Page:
Sustainability

  • Most of Etawah, a city on the banks of the Yamuna river in Uttar Pradesh, has plenty of stories to share about their favourite leader Daddaji or Mulayam Singh Yadav, one of the former chief ministers of Uttar Pradesh. The area bordering the ravines near Chambal, on the other hand, resounds with tale...
    Amita Bhaduriposted 2 years 2 months agoread more
  •   Agriculture consumes 80 percent of India’s water. Inefficient water use practices, bias towards water intensive crops and rampant extraction of ground water has escalated into a deep social and environmental crisis. We seek to support new approaches that can mitigate water related risks (t...
    Anonymous (not verified)posted 2 years 2 months agoread more
  • Karnataka budget focuses on big water projects, misses out on sustainability In its budget, the Karnataka government has announced speeding up of the Mekedatu project. It has also earmarked Rs 50 crore for the rejuvenation of Bellandur lake and has promised to take steps towards supplying the ...
    Swati Bansalposted 2 years 2 months agoread more
  • In India, although we have approximately four months of monsoon (which is basically 45 days of effective rainfall), in drought prone areas, there are only 10-15 days of harvestable rain in the entire season. If you don't get enough rain during those days, it's a cause for worry. Given that evaporat...
    priyadposted 2 years 2 months agoread more
  • Long before piped water supply became the norm, groundwater got extracted for use and rivers neglected, stepwells served as a major source of water for people. Victoria Lautman, a senior journalist and a researcher on stepwells writes in an article on Indian stepwells that these water storage struct...
    makarandpurohitposted 2 years 2 months agoread more
  • A growing demand for water implies the need for an improved understanding of our resources, and the ability to manage that demand in an equitable and sustainable way. Wells, not dams, have been the temples of modern India India is a groundwater economy. At 260 cubic km per year, our country is the...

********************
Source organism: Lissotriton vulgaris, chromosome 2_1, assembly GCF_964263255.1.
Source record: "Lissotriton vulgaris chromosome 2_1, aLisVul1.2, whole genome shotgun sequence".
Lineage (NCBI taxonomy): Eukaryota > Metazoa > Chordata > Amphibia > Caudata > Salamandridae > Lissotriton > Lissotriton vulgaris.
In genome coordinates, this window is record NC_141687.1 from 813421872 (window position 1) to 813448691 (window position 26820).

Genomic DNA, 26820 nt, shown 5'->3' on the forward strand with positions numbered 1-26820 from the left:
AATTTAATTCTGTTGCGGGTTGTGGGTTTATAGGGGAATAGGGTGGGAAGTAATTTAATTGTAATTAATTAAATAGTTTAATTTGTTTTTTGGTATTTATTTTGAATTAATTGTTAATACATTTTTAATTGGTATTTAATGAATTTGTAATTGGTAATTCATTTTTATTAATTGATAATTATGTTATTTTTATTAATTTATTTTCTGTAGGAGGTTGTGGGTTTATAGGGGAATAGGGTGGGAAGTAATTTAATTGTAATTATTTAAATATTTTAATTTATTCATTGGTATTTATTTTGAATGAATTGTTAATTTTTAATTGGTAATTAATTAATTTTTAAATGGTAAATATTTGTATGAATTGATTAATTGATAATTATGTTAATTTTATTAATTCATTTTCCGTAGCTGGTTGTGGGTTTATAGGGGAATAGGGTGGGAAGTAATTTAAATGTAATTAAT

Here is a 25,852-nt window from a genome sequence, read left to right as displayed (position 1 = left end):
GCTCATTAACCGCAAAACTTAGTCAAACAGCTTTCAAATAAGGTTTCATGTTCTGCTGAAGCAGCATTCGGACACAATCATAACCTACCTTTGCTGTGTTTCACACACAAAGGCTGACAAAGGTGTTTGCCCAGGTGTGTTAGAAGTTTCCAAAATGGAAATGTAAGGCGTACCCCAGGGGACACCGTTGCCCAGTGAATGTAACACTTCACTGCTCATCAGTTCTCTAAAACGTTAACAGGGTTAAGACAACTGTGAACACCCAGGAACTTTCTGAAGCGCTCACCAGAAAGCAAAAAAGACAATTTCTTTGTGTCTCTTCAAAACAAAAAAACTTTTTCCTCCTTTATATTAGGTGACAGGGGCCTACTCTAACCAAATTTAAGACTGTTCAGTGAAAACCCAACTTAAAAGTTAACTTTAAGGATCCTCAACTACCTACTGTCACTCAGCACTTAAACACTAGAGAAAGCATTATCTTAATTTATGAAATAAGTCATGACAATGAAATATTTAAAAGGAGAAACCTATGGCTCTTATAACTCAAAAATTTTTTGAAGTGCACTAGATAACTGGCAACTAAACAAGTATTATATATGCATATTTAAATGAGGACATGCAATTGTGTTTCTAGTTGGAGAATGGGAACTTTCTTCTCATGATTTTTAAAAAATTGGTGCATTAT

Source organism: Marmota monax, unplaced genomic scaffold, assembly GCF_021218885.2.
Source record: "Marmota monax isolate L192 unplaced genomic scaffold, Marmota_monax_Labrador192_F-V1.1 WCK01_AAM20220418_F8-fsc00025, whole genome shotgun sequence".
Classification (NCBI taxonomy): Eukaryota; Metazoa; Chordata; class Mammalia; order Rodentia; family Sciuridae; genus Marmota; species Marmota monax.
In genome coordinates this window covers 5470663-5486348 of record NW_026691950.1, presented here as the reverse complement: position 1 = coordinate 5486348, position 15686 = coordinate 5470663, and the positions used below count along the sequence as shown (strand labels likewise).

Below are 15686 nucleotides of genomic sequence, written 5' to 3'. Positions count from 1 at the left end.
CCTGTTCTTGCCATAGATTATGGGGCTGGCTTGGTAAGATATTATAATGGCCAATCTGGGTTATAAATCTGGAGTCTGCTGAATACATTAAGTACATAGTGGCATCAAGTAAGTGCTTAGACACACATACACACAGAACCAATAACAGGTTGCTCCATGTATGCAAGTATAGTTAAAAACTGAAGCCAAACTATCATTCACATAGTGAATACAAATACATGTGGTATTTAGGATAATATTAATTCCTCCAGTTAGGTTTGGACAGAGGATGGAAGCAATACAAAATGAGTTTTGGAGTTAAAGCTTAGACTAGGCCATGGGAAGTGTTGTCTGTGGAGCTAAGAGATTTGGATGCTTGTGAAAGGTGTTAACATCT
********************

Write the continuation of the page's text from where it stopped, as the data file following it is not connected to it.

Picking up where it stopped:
priyadposted 2 years 3 months agoread more
  • A study by the World Bank indicates that due to rising temperatures and changing monsoon rainfall patterns from climate change, India’s gross domestic product (GDP) may dip by 2.8 percent (amounting to $1177.8 billion) by 2050. The living standards of nearly half the country’s population will ge...
    Amita Bhaduriposted 2 years 3 months agoread more
  • HIGHLIGHTS Mapping is an important aspect of development work, helping to visualize spatial features and monitor temporal changes. Most of the social workers and development professionals lack GIS based mapping skills, where as GIS professionals fall short due to limit...
    priyadposted 2 years 3 months agoread more
  • Cauvery Water Regulation Committee comes into being A Cauvery Water Regulation Committee has been constituted by the Centre. Though the committee is designed to have representatives from four states of the Cauvery basin--Karnataka, Tamil Nadu, Kerala, Puducherry--it currently has no one from K...
    seetha@indiawat...posted 2 years 3 months agoread more
  • Good rainfall fails to improve Hyderabad's groundwater table Despite the city receiving excess rainfall in 2017-18, Hyderabad’s groundwater levels continue to be precarious. The city received 1123 mm of rain, nearly 44 percent higher than the normal expected rainfall last season but the increase ...
    seetha@indiawat...posted 2 years 3 months agoread more
  • Supin, a tributary of river Tons and a part of river Yamuna gushes through the hilly tracts of Uttarkashi district. Like all rivers meandering through the lush terrains and forests of Uttarakhand, Supin too is being aggressively tapped for hydropower generation by the government. Massive hydropower...
    Amita Bhaduriposted 2 years 3 months agoread more